Stakeholder demands are changing, so how can business respond in the most efficient and effective way?
Todays Boards are under increasing pressure from regulators and customers alike to engage more broadly with stakeholders and build their views and expectations into the strategy and management of the business. They’re also facing growing calls to increase boardroom diversity, not only through more women and people from under-represented groups, but also by broadening the range of expertise and perspectives within the leadership team.
Key considerations to respond changing stakeholder demands
Tackling the growing governance challenges can be difficult for all businesses. Yet, it can be especially problematic for dynamic mid-size enterprises, which often lack the board-level diversity, developed governance structures and stakeholder engagement mechanisms of their larger and more established counterparts. And while these enterprises may be adept at capitalising on disruption and change, they may be less clear about how to manage the inherent risks of growing at speed.
There is no one-size-fits-all blueprint – the stakeholder expectations and the forces shaping them vary from business to business and market to market. Nonetheless, there are key considerations that all businesses should address.
Fit for the future
Addressing the challenges is likely to require a broader-based and more proactive approach to governance and decision making. Yet, if there are challenges, there are also benefits. Keeping your ear closer to the ground can improve your ability to stay ahead of market disruption and fast-shifting customer expectations. In turn, more diverse boards improve performance and value creation by bringing in broader and more original perspectives on the one side and helping to curb the risks of complacency and ‘group think’ on the other.[i] And making sure your governance is equipped for the new market realities will not only strengthen your commercial and employer brand, but also help you to steer clear of reputationally damaging surprises and be in a better position to manage and mitigate them if they do break out. Ultimately, businesses prosper within communities that are themselves prospering.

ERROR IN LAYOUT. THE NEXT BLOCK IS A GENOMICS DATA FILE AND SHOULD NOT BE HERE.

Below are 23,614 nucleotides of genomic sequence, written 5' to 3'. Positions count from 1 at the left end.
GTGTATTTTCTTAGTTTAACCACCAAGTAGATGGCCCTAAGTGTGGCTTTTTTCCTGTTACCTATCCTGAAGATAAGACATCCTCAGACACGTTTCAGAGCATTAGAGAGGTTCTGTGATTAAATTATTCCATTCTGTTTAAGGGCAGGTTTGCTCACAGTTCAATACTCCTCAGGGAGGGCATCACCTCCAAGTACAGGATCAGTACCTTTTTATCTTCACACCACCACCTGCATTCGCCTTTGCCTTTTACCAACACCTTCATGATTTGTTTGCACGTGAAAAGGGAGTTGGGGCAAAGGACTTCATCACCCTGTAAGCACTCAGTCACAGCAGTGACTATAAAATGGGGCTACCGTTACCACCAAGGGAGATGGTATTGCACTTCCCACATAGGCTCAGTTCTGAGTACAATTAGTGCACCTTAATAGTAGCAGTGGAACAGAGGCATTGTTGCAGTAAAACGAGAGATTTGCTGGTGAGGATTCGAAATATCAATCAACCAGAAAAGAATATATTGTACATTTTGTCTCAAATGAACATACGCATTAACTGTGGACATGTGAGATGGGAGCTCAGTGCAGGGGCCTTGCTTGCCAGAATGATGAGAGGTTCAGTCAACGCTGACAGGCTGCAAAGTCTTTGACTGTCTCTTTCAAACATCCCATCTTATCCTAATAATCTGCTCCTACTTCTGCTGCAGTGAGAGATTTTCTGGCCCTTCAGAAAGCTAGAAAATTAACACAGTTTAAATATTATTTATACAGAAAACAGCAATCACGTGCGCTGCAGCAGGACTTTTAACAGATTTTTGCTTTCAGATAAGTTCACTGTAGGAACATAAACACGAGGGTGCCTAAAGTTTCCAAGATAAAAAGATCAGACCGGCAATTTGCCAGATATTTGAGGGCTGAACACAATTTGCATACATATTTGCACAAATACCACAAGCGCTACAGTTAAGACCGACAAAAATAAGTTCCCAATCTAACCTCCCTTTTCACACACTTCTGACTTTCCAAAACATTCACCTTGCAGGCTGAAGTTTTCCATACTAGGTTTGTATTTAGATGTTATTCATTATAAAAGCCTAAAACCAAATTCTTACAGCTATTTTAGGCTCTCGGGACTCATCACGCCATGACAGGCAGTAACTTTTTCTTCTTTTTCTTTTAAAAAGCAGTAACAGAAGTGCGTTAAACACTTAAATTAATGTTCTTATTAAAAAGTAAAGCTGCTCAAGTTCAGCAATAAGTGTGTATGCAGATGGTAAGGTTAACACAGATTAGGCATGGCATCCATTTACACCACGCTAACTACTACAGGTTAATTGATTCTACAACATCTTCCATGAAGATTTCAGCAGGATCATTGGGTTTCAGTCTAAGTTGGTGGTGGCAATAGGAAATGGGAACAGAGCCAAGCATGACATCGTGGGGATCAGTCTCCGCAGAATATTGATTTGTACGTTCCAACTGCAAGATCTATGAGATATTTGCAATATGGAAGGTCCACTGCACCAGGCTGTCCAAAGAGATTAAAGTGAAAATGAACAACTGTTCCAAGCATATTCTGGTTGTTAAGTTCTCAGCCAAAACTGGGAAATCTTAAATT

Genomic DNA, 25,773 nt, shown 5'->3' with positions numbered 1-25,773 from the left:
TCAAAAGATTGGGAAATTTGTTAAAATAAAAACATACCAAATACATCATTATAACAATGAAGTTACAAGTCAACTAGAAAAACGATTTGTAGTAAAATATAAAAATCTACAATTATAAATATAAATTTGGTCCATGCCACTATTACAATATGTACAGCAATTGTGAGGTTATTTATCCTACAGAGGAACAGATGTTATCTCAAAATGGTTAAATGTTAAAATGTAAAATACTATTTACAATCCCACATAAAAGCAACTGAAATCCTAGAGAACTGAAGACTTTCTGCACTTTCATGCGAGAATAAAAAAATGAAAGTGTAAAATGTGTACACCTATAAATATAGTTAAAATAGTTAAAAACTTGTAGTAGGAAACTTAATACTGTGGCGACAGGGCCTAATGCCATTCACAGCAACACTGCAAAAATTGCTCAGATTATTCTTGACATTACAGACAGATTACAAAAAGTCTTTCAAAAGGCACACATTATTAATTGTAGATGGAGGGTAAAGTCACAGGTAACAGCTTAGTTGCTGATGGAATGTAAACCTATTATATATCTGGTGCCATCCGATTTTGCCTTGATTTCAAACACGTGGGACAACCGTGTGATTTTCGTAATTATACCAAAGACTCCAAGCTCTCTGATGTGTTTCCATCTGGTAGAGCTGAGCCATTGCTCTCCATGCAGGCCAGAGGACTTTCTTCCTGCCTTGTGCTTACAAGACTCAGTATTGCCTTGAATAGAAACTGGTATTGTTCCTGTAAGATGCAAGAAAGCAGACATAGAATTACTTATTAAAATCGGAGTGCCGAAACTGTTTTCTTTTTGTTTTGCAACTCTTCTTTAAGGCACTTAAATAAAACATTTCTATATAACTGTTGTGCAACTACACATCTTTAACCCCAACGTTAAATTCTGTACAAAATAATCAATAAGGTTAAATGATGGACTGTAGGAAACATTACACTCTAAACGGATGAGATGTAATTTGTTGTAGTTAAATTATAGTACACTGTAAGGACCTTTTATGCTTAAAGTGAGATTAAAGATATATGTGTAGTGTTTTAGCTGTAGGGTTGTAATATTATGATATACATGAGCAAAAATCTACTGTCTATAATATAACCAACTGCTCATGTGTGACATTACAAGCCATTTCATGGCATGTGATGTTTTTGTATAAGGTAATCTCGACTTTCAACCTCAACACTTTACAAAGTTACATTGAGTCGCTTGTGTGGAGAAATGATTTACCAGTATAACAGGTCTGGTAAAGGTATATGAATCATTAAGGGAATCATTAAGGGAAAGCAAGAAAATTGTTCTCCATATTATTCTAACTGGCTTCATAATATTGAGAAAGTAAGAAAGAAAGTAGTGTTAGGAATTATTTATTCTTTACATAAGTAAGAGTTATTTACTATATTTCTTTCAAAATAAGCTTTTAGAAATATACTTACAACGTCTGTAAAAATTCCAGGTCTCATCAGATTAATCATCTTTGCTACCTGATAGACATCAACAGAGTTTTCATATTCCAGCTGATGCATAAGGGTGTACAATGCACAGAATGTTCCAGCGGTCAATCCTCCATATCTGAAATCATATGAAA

Views of wider stakeholders
Stakeholders worldwide are demanding a greater say in the direction of the businesses that impact on their lives and livelihoods, be this as employees, customers, suppliers, investors or citizens within the community in which the company operates. With a further push coming from politicians like Mr Ramaphosa or Prime Minister Theresa May in the UK, businesses are also under increasing pressure to align their interests with those of society as a whole.
But how are businesses responding? We asked the 2,500 executives from 35 economies taking part in the Grant Thornton International Business Report (IBR) survey if they actively seek out the views of wider stakeholders. Given the pressure, it’s surprising that more than third of participants are not seeking out the views of wider stakeholders. In the EU, it’s nearly half.
Risks of insufficient stakeholder engagement
The immediate risks of insufficient stakeholder engagement include being caught unawares by reputational crises or business failures. If you’re a fast-growing business, you might assume that you have the future on your side. Yet it’s easy to lose sight of the regulatory and reputational risks that can be thrown up by rapid expansion. Our IBR research shows that dynamic midmarket businesses primarily focus on value and market share, rather than regulation. A structured approach to governance and risk is vital in meeting stakeholder expectations and sustaining your licence to operate.
Are you prepared?
Organisations are held accountable for accuracy and integrity in their business operations and they must have effective and reliable governance and compliance procedures in place. Additionally, they must understand and manage risk and seek an appropriate balance between risk and opportunities.